“...and they will not leave within you one stone upon another, because you did not recognize the time of your visitation.” Luke 19:44
In telling the story of Jesus’ triumphal entry into Jerusalem, each of the evangelists recounts the same basic events, but in a way that reflects his own unique perspective. St. Luke’s narrative focuses in a special way on God’s covenant faithfulness in sending the Messiah, in lamentable contrast to the unfaithfulness of the covenant people. Luke’s covenantal perspective is seen most clearly in recording Jesus’ words about the time of Jerusalem’s “visitation.” Visiting is one of the most dynamic expressions of the way of the Lord with his covenant people. It points to moments or seasons in which the Lord draws near to his people in special ways. As a consequence, these are extraordinary or critical times, in the life of God’s people. These moments are always announced or promised in advance; the Lord’s people, then, are to watch and prepare accordingly. Even as the Jewish people, represented by their capital city Jerusalem, were to be prepared for their visitation by the Lord, we also live at a critical moment, waiting for the promised appearing of our God and Savior, Jesus Christ.
I will return to the theme of visitation shortly. First, however, let me draw your attention to a couple of other unique emphases of Luke that are consistent with the broader theme of covenant fulfillment in the triumphal entry.
Like all the evangelists, Luke records that the crowd that accompanied Jesus sang—perhaps antiphonally—from Psalm 118. The words cited in all the Gospels are from verses 25-26: “Hosanna...Blessed is the one who comes in the name of the Lord.” At that point, Matthew and Mark add “Hosanna in the highest!” Luke adds a similar note of repeated praise, but with an ever so slightly different turn of phrase: “Peace in heaven and glory in the highest (places)!” Now, if we ask, “Where have we heard this kind of praise before in Luke?” the answer comes quickly to mind. The angelic choir announced the birth of Jesus to the shepherds, singing, “Glory to God in the highest (places) and peace on earth...” (Luke 2:14) Now the two passages are not identical and one choir is heavenly and the other earthly; nevertheless “glory in the highest” and “peace” in the triumphal entry unmistakably evokes the praise called forth at the birth of the savior. Luke’s point is clear: God is acting in these events to fulfill his promises.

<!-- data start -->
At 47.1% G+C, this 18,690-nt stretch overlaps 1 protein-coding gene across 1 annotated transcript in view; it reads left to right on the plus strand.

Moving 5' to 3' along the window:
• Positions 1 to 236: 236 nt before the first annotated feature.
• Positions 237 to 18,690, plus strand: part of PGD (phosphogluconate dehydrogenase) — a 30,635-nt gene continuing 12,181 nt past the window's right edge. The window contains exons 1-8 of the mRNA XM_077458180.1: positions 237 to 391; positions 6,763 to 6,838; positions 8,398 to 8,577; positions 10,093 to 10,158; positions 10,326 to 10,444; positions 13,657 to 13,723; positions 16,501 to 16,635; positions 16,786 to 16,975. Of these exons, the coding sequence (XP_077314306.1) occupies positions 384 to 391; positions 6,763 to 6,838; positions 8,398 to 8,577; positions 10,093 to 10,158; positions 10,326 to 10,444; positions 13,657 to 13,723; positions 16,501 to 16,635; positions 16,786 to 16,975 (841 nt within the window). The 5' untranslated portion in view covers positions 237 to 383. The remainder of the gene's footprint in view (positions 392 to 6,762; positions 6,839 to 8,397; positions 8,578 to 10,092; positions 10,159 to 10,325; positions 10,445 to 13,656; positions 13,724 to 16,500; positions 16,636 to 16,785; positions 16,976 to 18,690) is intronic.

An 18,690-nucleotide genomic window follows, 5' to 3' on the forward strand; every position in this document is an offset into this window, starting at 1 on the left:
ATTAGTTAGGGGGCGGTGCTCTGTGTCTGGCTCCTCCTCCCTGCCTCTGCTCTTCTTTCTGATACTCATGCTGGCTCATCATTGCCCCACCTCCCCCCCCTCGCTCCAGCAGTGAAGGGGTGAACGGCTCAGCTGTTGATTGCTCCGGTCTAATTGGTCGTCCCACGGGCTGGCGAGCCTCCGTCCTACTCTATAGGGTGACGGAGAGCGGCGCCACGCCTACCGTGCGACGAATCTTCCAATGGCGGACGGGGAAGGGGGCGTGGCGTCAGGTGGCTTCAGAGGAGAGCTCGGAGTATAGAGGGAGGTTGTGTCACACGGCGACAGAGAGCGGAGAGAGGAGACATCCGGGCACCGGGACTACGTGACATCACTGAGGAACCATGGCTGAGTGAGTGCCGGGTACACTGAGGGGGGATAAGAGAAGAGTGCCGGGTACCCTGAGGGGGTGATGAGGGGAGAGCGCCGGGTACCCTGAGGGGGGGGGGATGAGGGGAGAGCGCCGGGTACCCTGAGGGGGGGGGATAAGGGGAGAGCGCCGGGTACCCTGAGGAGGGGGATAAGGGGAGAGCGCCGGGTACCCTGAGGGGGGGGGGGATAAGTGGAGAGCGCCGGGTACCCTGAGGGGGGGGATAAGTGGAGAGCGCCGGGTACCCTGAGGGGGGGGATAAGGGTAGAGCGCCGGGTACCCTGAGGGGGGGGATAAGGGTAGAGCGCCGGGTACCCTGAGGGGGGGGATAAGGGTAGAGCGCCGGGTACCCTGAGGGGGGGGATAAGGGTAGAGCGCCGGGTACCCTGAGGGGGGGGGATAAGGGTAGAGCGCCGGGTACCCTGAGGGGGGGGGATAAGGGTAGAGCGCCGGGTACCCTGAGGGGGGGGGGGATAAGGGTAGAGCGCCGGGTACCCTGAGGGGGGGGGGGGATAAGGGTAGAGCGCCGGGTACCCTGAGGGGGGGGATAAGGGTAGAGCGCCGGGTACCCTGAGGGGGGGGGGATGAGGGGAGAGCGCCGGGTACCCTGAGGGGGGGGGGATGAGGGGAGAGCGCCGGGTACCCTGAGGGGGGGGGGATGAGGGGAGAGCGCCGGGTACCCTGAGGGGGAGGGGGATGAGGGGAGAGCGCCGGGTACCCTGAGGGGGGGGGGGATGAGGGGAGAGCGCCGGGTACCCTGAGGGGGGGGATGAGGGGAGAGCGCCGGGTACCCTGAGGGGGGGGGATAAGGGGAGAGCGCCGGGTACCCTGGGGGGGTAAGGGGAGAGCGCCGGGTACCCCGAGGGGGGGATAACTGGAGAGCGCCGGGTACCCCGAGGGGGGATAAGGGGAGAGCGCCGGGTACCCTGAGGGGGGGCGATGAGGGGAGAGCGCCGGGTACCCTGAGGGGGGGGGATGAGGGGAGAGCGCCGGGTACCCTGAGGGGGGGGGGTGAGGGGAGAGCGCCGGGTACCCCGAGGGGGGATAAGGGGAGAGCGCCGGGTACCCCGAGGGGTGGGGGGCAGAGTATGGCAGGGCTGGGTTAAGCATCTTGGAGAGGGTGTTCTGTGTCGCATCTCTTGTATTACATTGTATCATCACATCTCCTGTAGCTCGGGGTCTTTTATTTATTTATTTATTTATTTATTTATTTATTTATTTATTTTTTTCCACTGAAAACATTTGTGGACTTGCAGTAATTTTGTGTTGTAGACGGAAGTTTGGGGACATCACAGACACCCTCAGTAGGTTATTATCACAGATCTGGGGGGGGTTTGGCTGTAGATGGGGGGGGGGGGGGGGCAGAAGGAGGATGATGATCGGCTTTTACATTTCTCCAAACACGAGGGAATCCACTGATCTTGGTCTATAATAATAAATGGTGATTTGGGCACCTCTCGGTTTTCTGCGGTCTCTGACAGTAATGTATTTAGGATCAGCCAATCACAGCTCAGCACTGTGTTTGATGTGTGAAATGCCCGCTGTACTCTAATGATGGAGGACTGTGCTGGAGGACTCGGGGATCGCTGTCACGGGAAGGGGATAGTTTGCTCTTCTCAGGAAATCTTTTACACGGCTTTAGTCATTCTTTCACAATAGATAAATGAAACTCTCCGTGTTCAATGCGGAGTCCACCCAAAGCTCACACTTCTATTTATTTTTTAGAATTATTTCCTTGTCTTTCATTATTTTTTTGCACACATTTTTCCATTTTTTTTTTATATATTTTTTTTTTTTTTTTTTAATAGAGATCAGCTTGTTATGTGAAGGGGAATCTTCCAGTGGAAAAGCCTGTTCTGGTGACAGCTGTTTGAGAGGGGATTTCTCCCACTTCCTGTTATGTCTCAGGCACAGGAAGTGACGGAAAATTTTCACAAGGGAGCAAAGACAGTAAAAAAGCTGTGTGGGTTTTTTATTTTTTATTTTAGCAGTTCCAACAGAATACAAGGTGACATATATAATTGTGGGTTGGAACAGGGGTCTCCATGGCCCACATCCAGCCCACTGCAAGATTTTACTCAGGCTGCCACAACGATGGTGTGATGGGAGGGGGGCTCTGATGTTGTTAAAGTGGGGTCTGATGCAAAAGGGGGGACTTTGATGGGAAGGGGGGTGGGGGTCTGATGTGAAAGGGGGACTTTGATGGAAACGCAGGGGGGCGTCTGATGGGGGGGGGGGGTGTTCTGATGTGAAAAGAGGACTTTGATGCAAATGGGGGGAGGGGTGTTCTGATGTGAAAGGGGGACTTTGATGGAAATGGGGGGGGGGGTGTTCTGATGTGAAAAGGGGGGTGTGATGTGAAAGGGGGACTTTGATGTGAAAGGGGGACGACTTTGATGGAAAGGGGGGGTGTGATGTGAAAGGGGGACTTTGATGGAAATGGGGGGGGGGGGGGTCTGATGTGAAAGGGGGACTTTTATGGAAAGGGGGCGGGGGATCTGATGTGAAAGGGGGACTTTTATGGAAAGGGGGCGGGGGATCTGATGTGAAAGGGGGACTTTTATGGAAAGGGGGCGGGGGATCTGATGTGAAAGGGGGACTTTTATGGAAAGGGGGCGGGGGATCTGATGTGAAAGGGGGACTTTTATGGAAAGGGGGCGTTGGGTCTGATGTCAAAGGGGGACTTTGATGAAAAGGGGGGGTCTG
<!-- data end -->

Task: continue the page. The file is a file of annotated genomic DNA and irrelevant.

Whether the angels understood all that God had in mind better than the earthly choir, we cannot say. Clearly, the latter had Jesus’ identity right, but their understanding of his mission was seriously wide of the mark. We are inclined to think better of the angels than the earthly choir. No doubt they waited in eager awe and wonder to see and understand the fullness of God’s plan; the earthly crowd of disciples, in disappointment and fear, would abandon the one they praised.
Another difference between Luke and the other evangelists is also worth noting. In all of the Gospels, the joyful crowd in some way identifies “the one who comes in the name of the Lord” and in all the Gospels they agree. In Matthew and Mark, the identification precedes “the one who comes” since the “Hosannas” are directed to the Son of David. In John, the identification follows: “Blessed is the one who comes in the name of the Lord—the King of Israel.” Luke’s rendering identifies the “coming one” with the most economic use of words by inserting it into the Psalm itself: “Blessed is the King who comes in the name of the Lord.”
Now, all the evangelists manifestly make it clear that the crowd of disciples identified Jesus as the Messiah. This phrase from Ps. 118:26, “the coming one,” was well established by Jesus’ time as a designation for the Messiah. In Matthew 11:3, a discouraged John the Baptist sent word to Jesus from prison asking, “Are you the one who is to come, or are we to wait for another?” In John 11:27, on the occasion of the death of Lazarus, Martha confessed, “Yes Lord, I believe that you are the Messiah, the Son of God, the one coming into the world.” Given this established understanding that Psalm 118:26 was a prophetic reference to the Messiah, it may well be that all the expressions recorded in the Gospels reflect the actual words on the lips of the crowd—the “Hosanna to the Son of David,” the “King of Israel,” and even “the king who comes.” After all, they did not sing this song once, but repeatedly. Nevertheless, Luke’s move is a bold one. He takes the title of “king” for Jesus and puts it into the text of Scripture itself, pointing to the absolute certainty that the one who comes in the name of the Lord is no ordinary worshiper, but the king of Israel, and that the triumph of the Lord’s anointed king celebrated in Psalm 118 has its fulfillment in Christ.